French digitalisation firm Opsealog has highlighted the importance of data democratisation in helping the marine sector achieve decarbonisation goals.

This is reinforced by the company’s new white paper, titled ‘Harnessing Technology for Ship Environmental Compliance’, which explains the importance of a collaborative approach to digitalisation in the marine sector.

Opsealog focuses on the collection, sharing, and analysis of data. Accessibility of data and accuracy of data allows for enhanced operations, according to the firm.

Optimising maritime data

“I am a former marine captain. I sailed at sea for more than ten years on container ships, passenger ships, Roll-on Roll-off (RoRo), and offshore marine services,” says Arnaud Dianoux, managing director of Opsealog.

“I then began working on projects relating to data management and analysis to reduce fuel consumption and emissions. Following this work, I founded Opsealog in October 2015 – ‘Op’ for optimisation, ‘sea’ for the sea and ‘log’ for the logging of data – a company specialising in optimising marine operations and driving decarbonisation through the smart use of data.”

Opsealog was founded on technical expertise as well as maritime expertise. For this reason, the company does not identify solely as a data or software company. Rather, the company identifies itself as “a meeting place between tech and maritime”.

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The French company acknowledges the importance of the meeting of KPI’s, but it’s focus has always been to help organisations achieve targets by taking action that is informed by data. The Opsealog business model allows the company to assist remotely with efficiency improvements.

Opsealog’s new white paper describes the current situation as an age of transformation in terms of the technological tools which are available.

“Ambition is high in the maritime market – this is the new reality. The ambition of the IMO is to reduce the carbon intensity of international shipping by 40% in seven years’ time, but a large part of the approximately 70,000 commercial vessels in the world are not digitised, with most of them still utilising paper logbooks and reporting emissions on spreadsheets,” says Dianoux.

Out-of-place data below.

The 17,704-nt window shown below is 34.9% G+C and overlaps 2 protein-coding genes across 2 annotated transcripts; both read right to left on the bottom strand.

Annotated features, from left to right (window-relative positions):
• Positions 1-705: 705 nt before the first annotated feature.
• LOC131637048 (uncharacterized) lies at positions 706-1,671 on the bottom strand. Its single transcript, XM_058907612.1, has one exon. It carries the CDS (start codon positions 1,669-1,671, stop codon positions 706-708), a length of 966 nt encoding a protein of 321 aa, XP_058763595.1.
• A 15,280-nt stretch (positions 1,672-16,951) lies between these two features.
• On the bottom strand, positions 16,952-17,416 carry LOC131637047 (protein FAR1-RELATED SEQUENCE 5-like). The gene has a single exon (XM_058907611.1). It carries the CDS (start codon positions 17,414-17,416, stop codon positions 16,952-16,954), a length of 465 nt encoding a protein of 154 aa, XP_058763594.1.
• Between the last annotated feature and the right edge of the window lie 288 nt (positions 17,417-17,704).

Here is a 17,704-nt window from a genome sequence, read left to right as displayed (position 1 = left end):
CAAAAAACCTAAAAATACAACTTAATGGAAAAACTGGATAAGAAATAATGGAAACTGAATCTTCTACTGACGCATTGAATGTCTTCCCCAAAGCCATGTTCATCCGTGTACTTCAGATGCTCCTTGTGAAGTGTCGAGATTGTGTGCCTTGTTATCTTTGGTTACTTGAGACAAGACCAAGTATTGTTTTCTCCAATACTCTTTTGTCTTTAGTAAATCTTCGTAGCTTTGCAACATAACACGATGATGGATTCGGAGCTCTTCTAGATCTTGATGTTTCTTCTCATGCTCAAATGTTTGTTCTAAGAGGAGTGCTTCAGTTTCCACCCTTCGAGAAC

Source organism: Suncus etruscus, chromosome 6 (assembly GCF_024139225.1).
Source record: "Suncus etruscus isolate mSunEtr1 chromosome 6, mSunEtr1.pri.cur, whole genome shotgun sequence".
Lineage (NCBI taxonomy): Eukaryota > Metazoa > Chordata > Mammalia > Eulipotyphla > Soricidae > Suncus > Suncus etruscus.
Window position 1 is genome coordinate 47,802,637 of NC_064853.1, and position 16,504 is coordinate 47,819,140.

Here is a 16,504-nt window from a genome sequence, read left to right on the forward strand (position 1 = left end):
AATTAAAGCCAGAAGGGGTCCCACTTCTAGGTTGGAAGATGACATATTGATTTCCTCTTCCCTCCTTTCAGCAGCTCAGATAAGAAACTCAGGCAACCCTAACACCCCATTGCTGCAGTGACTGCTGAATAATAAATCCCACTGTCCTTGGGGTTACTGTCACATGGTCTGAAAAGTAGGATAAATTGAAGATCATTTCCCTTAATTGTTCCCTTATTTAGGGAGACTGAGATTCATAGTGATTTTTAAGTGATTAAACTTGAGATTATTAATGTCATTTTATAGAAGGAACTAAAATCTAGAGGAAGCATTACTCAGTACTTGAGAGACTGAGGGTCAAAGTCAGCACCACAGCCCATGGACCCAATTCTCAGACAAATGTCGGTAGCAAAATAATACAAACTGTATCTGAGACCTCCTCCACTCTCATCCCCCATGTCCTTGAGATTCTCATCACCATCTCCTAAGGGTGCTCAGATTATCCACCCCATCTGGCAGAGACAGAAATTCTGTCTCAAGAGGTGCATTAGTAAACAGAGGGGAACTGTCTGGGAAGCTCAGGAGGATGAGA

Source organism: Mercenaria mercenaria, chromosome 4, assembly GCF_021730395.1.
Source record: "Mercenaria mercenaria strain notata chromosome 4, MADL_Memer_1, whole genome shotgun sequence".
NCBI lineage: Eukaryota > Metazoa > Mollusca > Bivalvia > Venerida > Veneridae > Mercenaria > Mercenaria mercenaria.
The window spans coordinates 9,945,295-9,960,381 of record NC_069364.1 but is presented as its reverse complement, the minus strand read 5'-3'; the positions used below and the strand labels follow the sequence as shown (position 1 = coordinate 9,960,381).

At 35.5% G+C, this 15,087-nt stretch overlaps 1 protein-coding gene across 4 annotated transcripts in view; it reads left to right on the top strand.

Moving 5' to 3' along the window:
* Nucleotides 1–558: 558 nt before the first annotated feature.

“We know how resource-heavy the task of reporting can be, which is why we created a software that is as user-friendly as possible.”

It is no longer considered good practice for data to remain on paper. Opsealog has developed

Streamlog, a digital logbook solution and reporting software for marine use. In terms of reporting, this will see a reduction in the workload that crew members experience.

Shipowners should embrace new opportunities

Last year, Opsealog and Identec Solutions collaborated on the optimisation of offshore fleet operations for Shell Nigeria. The pilot project demonstrated the need for the industry to measure and gain visibility of data.

The project focused on tracking small boatsto analyse and reduce risk in terms of safety and optimise fuel consumption.

Dianoux notes that good granularity is the key to measuring and data collection. Without this it is not possible to verify the accuracy of data. Data quality is important as it will inform solutions in the coming years.

A baseline is needed for experimentation with regards to future vessel development.
The whitepaper explains that digitisation of onboard reporting consolidates foundations for meeting longer-term ambitions of the organisation in relation to sustainability.

Dianoux notes that accountability with regards to the environmental impact of operations is something that is taken into consideration more and more in recent years and success depends on collaboration onboard and onshore. Shipowners can view this as a challenging time, but also embrace the opportunities that arise.

“It is a challenge but there is hope because there is a strong ecosystem of companies that are able to increasingly collaborate to drive the industry forward.

Customers understand how a combination of solutions from different companies will be required to help them move forward with their sustainability plans,” says Dianoux.

“We are discussing data exchange with other companies, to see how we can benefit the industry and the customers. Digital companies are becoming more open to data exchange for the benefit of their customers. The energy transition is not just a question for the shipowner only.”